-- Law enforcement analysts are calling for numerous changes to the way police are trained in the wake of the death of Freddie Gray in Baltimore and the fatal police shooting of Walter Scott in South Carolina.
Recent high-profile deaths of African-American men are just the latest cases putting the spotlight on how police officers interact with the public, especially in black communities. But each circumstance was slightly different, meaning the changes would range from how police approach suspects to how they deal with suspects once in custody.
Any procedural changes that departments undergo will likely take months or even years to implement but some are underway already.
Though Baltimore is still reeling in the wake of destructive protests and a week-long, citywide curfew, the city’s mayor has already called for reforms in its police department. One city that has already started implementing changes after a high-profile case of excessive use of force is New York, where Staten Island resident Eric Garner died after being put in a choke hold by police. After the incident, the NYPD announced a major overhaul to their training practices including revised training for firearms, communication skills and appropriate uses of force.
Technological advancements in "less than lethal" weapons, such as Tasers, rubber bullets and pepper spray, are also seen as tools that could help.
"Technology is constantly evolving so we have to be aware of that so we can send officers out with the best technology,” James O'Keefe, the former Deputy Commissioner for Training at the NYPD who currently works as a criminal justice professor at St. John’s University, told ABC News.
Tweaks to training venues and how specifically they are trained could also help. Richard Beary, the president of the International Association of Chiefs of Police, predicts that more departments will begin using “scenario-based training” models, where officers train in simulation programs as opposed to “just standing there shooting at targets.”
Some training policies have been in place for decades, such as the 21-foot rule, a guideline used by police to determine when to use lethal force against an armed attacker. A report published in the 1980s claimed an armed attacker could cover a distance of 21 feet in the same time it took an officer to draw, aim and fire their weapon.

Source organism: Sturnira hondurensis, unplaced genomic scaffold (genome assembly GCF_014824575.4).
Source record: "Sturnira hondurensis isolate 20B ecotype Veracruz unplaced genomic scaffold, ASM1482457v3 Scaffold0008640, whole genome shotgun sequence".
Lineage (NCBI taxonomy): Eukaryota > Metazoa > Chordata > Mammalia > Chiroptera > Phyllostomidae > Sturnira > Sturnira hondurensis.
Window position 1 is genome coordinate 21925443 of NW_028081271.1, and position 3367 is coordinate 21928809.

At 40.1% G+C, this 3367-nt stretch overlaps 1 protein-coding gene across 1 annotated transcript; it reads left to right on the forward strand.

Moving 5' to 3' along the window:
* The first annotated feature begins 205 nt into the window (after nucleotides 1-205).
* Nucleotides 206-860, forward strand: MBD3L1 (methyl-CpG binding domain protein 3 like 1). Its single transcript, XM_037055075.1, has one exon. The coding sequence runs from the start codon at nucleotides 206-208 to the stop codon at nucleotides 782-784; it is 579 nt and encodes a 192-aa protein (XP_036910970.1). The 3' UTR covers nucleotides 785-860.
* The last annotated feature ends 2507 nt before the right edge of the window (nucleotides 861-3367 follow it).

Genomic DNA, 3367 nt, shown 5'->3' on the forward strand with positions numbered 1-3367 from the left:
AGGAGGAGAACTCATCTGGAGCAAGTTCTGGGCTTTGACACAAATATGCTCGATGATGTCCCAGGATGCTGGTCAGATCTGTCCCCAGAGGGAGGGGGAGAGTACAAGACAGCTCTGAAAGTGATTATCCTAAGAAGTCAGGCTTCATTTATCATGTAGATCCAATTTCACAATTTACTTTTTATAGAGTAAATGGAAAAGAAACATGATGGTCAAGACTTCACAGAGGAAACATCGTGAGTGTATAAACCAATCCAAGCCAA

“Pretty much every police department in the country covers that in their curriculum,” O'Keefe noted. “It’s a guideline not a rule. But if that’s not taught properly, some young cop could shoot a guy and he could find himself in civil and or criminal trouble.”
O’Keefe said he expects the rule to remain in the NYPD's curriculum but that educators will be more detailed in the way they teach the guideline. The NYPD declined a request by ABC News for comment on the 21-foot rule.
Physical skills won’t be the only portion of training addressed in these changes, Beary said, notig that crisis intervention training, which focuses on de-escalation tactics and listening skills, will make a big impact on the interactions that officers have with suspects.
Beary said that such training “goes beyond the shouting at you to try to determine the cause of the situation.”
“I really think that is going to be one of the key parts that transforms use of force,” he said.
Some think training on a more moral level has to start from outside the department. O’Keefe said he believes that every officer working in a major city should be required to have a bachelor’s degree.
“You’ll always need the police academy segment but I think they need to be pre-educated beforehand,” he said, adding that "a common antidote to racial tension is education.”
But public pressure to change police procedures can be both positive and negative, experts said.
The public scrutiny has prompted some departments to invite members of the public to go through their training courses in an effort to show the difficulties of their job, Beary said.
Alternatively, former NYPD Sgt. Joe Giacalone said that the pressure could lead to potentially fatal second guessing on the part of some officers.
"With the anti-cop sentiment that we have in this country now, some officers, especially younger officers, are even reluctant to have their gun out of the holster now," Giacalone told ABC News.
“That hesitation is going to lose some cop his life,” he said.
The amount of red tape in each department and state differs, meaning that changes will take time, but like all permanent change, O'Keefe said it has to come from within.
“After years of training thousands of cops I’ve come to the realization the force has to change from the inside out,” O’Keefe said.